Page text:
Archive for August 27th, 2006

27th August 2006, Sunday

The sorrows of Sycamore

The sycamore leaf above is twice afflicted. The black, yellow-edged patches are caused by tarspot fungus, Rhytisma acerinum, while the red pustules are formed by a mite species variously named Eriophyes macrorhyncus, Aceria cephaloneus and more. They all be one species.

Tarspot is only abundant in areas free of atmospheric sulphur pollution.  These were photographed today in Sedlescombe.

27th August 2006, Sunday

Viewpoint at Dusk

At the viewpoint this evening 43 Little Egret were seen coming in to roost. Also here 150+ Yellow Wagtail roosting (though this time in the reedbeds), three Green Sandpiper, two Water Rail and a Barn Owl. In addition, a Wood Sandpiper was reported on Castle Water from the hide late afternoon.

27th August 2006, Sunday

Fairy Ring

The Fairy Ring below was near Camber Castle and was about 1.5 metres across. It is the common fungus Marasmius oreades (“Fairy Ring Champignon”) which can cause significant damage to grass turf. This fungus grows on the accumulated thatch of dead turf, and spreads progressively outwards as a ring.

Fairy Ring

27th August 2006, Sunday

News from RSPB Dungeness

Another osprey was seen briefly over the ARC pit, and hobby, merlin and marsh harrier were recorded too.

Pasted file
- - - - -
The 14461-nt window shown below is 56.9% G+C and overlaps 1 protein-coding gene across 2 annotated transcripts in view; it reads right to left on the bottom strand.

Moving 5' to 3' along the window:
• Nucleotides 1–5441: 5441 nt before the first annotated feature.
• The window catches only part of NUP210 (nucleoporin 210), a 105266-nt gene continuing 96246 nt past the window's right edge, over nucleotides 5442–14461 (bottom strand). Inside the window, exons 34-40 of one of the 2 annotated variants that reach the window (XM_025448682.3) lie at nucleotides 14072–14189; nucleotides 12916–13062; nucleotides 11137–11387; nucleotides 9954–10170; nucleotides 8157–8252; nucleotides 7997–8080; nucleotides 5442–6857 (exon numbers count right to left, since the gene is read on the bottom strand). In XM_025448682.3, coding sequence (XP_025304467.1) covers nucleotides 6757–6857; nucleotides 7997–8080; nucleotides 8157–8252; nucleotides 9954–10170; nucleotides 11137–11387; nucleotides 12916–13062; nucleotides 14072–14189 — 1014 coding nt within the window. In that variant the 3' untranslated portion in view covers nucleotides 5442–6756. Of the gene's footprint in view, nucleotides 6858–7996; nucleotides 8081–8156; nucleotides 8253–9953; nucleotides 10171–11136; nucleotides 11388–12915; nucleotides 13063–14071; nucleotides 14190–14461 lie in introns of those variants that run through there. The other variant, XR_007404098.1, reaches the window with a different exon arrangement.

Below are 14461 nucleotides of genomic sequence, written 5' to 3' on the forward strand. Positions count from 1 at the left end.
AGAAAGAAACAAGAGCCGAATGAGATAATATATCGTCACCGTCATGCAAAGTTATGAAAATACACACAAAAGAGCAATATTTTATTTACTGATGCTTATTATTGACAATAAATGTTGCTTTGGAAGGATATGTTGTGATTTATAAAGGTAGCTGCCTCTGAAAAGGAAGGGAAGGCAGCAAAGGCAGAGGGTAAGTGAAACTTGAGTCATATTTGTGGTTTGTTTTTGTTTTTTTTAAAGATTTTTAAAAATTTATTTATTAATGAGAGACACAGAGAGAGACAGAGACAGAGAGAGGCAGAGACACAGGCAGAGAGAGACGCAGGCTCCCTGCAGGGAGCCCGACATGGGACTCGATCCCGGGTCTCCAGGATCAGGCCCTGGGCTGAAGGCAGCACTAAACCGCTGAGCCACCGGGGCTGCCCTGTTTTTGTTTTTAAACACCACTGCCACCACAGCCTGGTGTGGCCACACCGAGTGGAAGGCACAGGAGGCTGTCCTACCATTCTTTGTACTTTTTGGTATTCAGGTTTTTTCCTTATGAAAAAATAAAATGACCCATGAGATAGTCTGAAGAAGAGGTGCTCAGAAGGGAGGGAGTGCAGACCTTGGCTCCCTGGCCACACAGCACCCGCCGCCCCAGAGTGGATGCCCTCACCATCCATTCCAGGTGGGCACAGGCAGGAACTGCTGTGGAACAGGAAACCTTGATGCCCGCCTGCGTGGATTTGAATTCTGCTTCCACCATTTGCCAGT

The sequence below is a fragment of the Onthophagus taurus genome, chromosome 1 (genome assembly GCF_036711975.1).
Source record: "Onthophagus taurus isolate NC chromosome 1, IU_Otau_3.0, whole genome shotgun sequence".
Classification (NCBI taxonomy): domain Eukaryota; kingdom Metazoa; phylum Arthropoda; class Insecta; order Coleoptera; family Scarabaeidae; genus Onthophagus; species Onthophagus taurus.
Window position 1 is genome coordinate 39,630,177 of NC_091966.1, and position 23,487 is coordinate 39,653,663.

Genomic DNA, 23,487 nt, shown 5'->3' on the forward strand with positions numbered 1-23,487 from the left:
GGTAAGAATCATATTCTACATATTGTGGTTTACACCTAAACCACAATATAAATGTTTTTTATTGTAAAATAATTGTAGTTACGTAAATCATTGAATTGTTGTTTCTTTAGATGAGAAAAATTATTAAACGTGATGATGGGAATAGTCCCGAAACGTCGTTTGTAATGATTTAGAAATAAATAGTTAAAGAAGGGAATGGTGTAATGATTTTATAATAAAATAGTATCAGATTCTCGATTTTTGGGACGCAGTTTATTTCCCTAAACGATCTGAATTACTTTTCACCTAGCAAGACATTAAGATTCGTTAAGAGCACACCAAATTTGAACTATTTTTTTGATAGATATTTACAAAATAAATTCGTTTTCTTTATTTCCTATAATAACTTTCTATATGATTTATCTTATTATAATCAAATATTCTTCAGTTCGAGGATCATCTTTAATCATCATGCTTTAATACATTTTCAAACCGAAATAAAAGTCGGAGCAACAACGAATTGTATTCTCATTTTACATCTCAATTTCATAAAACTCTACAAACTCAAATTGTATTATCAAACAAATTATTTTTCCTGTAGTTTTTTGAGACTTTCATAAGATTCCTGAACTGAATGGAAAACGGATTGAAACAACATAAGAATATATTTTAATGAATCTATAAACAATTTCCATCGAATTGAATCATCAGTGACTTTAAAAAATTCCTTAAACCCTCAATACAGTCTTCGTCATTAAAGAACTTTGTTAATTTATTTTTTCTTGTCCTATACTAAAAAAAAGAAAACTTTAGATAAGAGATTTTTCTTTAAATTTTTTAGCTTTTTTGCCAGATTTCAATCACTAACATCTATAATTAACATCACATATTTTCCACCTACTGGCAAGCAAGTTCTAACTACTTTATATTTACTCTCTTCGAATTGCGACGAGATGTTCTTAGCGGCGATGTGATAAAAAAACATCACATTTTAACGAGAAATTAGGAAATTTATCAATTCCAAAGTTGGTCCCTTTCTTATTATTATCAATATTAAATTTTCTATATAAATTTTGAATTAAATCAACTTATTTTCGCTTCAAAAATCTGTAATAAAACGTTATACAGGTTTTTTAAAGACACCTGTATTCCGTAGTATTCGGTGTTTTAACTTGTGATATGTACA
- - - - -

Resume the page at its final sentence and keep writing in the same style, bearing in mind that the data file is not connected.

Wader-wise the only noteworthy sightings were black-tailed godwit and greenshank.

27th August 2006, Sunday

Hornets on Escallonia

Hornet on Escallonia bifida

One of the best flowers for butterflies and other insects at this time of year in my experience is Escallonia bifida, a South American shrub.

We have had a plant for many years growing against a South Wall and, while it has suffered a bit in hard winters, it flowers well every year.

At the moment it is being constantly patrolled by hornets who are interested in prey, not nectar or pollen. The picture shows one of them hanging by one of its hind legs as it devours a hoverfly (an Eristalis I think). This is a characteristic hornet feeding position.

27th August 2006, Sunday

Rye Harbour Moths

Migrants in the Lime Kiln trap this morning included 63 Rush Veneer, seven Rusty Dot Pearl, five White-point, five Dark Sword-grass (below), three Pearly Underwing, three Silver Y, two Evergestis extimalis and a single Small Mottled Willow. The highlight today however was a Rosy Wave (bottom), a species of wet habitats which is recorded less than annually in small numbers at Rye Harbour

Dark Sword-grass small.jpg

Dark Sword-grass

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